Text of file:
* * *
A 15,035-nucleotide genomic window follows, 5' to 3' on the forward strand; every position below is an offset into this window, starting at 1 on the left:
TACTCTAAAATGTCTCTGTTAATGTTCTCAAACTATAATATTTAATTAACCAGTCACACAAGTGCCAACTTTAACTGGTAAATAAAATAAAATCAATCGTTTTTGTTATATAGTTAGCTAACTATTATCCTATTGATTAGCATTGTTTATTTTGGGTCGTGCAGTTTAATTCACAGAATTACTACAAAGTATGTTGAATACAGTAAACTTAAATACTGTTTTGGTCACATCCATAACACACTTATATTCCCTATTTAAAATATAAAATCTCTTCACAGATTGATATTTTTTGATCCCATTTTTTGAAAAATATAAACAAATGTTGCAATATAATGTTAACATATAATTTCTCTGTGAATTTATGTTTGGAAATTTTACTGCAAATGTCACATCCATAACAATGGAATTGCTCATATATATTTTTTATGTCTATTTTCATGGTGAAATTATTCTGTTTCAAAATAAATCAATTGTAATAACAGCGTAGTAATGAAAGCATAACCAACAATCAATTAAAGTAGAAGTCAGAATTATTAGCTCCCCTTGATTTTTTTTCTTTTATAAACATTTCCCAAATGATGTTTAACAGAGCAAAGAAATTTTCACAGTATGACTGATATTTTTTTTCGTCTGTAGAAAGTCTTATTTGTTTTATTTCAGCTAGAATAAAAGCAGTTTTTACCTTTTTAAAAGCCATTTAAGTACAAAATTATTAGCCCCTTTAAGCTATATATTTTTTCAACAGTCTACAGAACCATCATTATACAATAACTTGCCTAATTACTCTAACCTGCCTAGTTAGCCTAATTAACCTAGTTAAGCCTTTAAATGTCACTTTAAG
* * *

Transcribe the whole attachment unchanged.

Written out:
A 15,035-nucleotide genomic window follows, 5' to 3' on the forward strand; every position below is an offset into this window, starting at 1 on the left:
TACTCTAAAATGTCTCTGTTAATGTTCTCAAACTATAATATTTAATTAACCAGTCACACAAGTGCCAACTTTAACTGGTAAATAAAATAAAATCAATCGTTTTTGTTATATAGTTAGCTAACTATTATCCTATTGATTAGCATTGTTTATTTTGGGTCGTGCAGTTTAATTCACAGAATTACTACAAAGTATGTTGAATACAGTAAACTTAAATACTGTTTTGGTCACATCCATAACACACTTATATTCCCTATTTAAAATATAAAATCTCTTCACAGATTGATATTTTTTGATCCCATTTTTTGAAAAATATAAACAAATGTTGCAATATAATGTTAACATATAATTTCTCTGTGAATTTATGTTTGGAAATTTTACTGCAAATGTCACATCCATAACAATGGAATTGCTCATATATATTTTTTATGTCTATTTTCATGGTGAAATTATTCTGTTTCAAAATAAATCAATTGTAATAACAGCGTAGTAATGAAAGCATAACCAACAATCAATTAAAGTAGAAGTCAGAATTATTAGCTCCCCTTGATTTTTTTTCTTTTATAAACATTTCCCAAATGATGTTTAACAGAGCAAAGAAATTTTCACAGTATGACTGATATTTTTTTTCGTCTGTAGAAAGTCTTATTTGTTTTATTTCAGCTAGAATAAAAGCAGTTTTTACCTTTTTAAAAGCCATTTAAGTACAAAATTATTAGCCCCTTTAAGCTATATATTTTTTCAACAGTCTACAGAACCATCATTATACAATAACTTGCCTAATTACTCTAACCTGCCTAGTTAGCCTAATTAACCTAGTTAAGCCTTTAAATGTCACTTTAAG